Jim Tanner: Cycling's rise lives on in Armstrong's legacy

Jim Tanner: Cycling's rise lives on in Armstrong's legacy

August 26th, 2012 by Jim Tanner in Sportscolumns

In this July 6, 2010, file photo, Lance Armstrong grimaces prior to the start of the third stage of the Tour de France cycling race in Wanze, Belgium. Armstrong said on Thursday, Aug. 23, 2012, that he is finished fighting charges from the United States Anti-Doping Agency that he used performance-enhancing drugs during his unprecedented cycling career, a decision that could put his string of seven Tour de France titles in jeopardy.

Photo by Associated Press/Times Free Press.

POLL: Did Lance Armstrong take performance-enhancing drugs?

As the international fallout continues over the lifetime ban for doping handed down by the United States Anti-Doping Association to cycling legend Lance Armstrong, life goes on in the world of cycling.

Amanda Ragle of Nashville had her own race to worry about Saturday afternoon in downtown Chattanooga.

Ragle and her husband were in town to compete in the two-day Village Volkswagen River Gorge Omnium, which brought several riders to town to compete in a time trial, downtown criterium and road race as part of the Tennessee Bicycle Racing Association series.

"This is definitely the best TBRA race," Ragle said as she warmed up for her Women's Cat 3 race in the Lynskey Performance Southern Sunset Criterium downtown. "The support as far as bike shops and restaurants has been great. Everyone is so welcoming."

And maybe that's the enduring legacy of Armstrong despite his ban and the potential loss of his seven Tour de France titles. Since his reign of dominance began in the late 1990s, American cycling has seen exponential growth with more and more people throughout the country taking up road and mountain biking -- both recreationally and competitively.

Here in Chattanooga, there are more cyclists on the road than ever before, and organizations such as the Chattanooga Bike Club and the local chapter of the Southern Off-Road Bicycling Association are making the sport more accessible to new riders.

The city's commitment to cycling brings an economic impact as well, with events such as the River Gorge Omnium and next May's USA Pro Cycling Championships bringing more cyclists and cycling fans to town and boosting the local economy.

Don Erwin, sales manager for local high-end bicycle maker Lynskey Performance Designs, believes the growth of cycling locally has only just begun.

"This race is in its infancy," Erwin said of Saturday's criterium. "This our second year of involvement, and we plan on being around for a long time.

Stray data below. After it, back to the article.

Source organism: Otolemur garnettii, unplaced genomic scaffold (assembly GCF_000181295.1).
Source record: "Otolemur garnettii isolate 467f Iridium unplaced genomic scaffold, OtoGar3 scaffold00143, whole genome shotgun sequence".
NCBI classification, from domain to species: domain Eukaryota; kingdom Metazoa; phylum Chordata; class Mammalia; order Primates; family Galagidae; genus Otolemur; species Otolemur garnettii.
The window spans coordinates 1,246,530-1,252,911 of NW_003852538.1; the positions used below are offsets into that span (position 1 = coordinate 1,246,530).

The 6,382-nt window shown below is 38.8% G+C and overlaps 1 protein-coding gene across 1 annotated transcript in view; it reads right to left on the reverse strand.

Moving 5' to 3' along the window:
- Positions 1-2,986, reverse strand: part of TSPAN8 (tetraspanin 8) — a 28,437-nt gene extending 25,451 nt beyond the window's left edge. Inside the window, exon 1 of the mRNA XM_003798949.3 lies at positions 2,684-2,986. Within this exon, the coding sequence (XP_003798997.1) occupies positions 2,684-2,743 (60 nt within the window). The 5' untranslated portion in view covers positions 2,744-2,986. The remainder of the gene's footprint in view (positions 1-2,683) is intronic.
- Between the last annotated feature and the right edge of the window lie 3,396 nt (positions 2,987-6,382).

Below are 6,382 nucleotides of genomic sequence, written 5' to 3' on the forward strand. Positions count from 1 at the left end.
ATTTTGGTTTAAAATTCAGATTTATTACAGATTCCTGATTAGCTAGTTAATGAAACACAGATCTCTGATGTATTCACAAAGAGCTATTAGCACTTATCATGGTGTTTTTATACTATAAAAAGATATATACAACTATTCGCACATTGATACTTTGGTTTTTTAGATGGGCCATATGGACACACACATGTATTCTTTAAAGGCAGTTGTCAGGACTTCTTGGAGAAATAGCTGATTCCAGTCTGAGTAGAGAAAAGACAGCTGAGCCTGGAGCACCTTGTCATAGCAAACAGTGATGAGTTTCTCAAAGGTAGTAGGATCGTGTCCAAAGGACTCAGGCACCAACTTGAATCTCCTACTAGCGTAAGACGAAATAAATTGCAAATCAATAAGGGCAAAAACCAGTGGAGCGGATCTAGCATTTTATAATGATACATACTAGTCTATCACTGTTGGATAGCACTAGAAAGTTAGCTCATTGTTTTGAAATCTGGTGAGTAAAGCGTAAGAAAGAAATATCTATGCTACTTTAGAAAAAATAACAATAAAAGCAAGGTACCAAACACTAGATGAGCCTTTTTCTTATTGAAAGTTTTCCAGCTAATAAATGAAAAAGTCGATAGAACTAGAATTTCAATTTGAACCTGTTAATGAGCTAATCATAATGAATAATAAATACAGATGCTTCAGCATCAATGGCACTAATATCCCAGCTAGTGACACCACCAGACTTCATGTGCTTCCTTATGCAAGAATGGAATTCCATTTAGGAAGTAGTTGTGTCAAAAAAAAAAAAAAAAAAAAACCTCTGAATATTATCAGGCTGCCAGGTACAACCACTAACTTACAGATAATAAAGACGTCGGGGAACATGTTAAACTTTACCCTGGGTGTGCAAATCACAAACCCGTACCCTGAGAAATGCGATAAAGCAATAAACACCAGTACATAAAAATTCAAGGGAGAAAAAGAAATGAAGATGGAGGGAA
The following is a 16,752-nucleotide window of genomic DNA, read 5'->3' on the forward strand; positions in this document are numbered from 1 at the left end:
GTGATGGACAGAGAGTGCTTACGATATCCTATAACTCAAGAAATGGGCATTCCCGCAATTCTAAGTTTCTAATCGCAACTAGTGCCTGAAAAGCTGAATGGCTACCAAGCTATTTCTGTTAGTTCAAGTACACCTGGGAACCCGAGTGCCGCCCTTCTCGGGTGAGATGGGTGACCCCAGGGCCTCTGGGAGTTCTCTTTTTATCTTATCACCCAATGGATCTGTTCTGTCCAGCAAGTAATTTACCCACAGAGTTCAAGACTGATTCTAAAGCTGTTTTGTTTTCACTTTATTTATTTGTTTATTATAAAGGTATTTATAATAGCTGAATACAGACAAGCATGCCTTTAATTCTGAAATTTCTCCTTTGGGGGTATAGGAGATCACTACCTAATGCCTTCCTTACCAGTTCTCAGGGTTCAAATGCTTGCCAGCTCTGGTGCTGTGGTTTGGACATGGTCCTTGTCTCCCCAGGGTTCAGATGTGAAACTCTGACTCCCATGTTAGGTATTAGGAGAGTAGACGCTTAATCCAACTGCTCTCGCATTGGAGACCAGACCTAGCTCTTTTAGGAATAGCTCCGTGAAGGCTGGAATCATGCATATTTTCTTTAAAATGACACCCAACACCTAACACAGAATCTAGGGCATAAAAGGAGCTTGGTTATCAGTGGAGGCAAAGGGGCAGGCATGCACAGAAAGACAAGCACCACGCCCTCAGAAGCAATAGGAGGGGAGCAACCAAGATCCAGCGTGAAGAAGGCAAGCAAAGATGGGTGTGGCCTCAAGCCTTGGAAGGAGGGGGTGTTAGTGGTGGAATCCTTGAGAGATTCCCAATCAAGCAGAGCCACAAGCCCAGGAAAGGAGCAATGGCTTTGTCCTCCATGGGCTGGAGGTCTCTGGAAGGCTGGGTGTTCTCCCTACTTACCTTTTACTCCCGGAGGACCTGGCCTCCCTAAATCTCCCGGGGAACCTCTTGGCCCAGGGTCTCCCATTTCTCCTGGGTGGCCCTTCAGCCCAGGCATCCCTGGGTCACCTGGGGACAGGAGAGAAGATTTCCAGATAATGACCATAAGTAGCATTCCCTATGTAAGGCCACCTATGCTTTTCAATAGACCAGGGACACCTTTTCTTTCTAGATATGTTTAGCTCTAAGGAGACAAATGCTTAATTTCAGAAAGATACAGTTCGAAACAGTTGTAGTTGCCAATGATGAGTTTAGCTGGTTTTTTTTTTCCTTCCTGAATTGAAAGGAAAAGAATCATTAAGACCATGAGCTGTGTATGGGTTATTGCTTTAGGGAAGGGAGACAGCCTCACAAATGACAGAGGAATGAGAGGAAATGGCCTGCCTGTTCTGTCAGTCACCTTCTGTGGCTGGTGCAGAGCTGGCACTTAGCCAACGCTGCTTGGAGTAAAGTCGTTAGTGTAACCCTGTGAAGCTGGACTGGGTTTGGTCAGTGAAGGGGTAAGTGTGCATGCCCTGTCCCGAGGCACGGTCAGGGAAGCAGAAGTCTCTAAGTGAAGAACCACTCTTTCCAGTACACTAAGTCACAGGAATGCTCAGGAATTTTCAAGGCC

"We see some incredible potential. ... Chattanooga is filled with road bikers, triathlon racers, mountain bikers. I mean its just such a cool cycling town."

There's not much doubt that the growth in cycling in the U.S. is a direct result of Armstrong's success, and Chattanooga is a direct beneficiary of the the sport's popularity. For that, as well as his cancer research work through the Livestrong Foundation, perhaps there's some level where Armstrong's legacy in cycling will live on despite the USADA sanctions.

Make no mistake, if Armstrong used performance-enhancing drugs during his cycling career as the USADA claims, then he deserves to have his accomplishments wiped out. No one should be beyond reach, and there should be no place for doping in any sport.

But perhaps he still deserves some credit for inspiring so many people to get out and live healthier lives as well as for giving hope and inspiration to cancer victims and their families.

As she rolled down Market Street toward the start of her race Saturday, Ragle seemed ready to look toward a more hopeful future in cycling while recognizing Armstrong's role in bringing the sport this far.

"I support Lance and what he's done for cancer research, and the awareness he's brought to our sport," she said. "As far as he being held accountable, I don't even like to talk about that. I like to stay positive.

"I think the sport is going, hopefully, in a better direction as a cleaner sport. And that's what everyone wants, just a clean sport where people race against each other fair and square."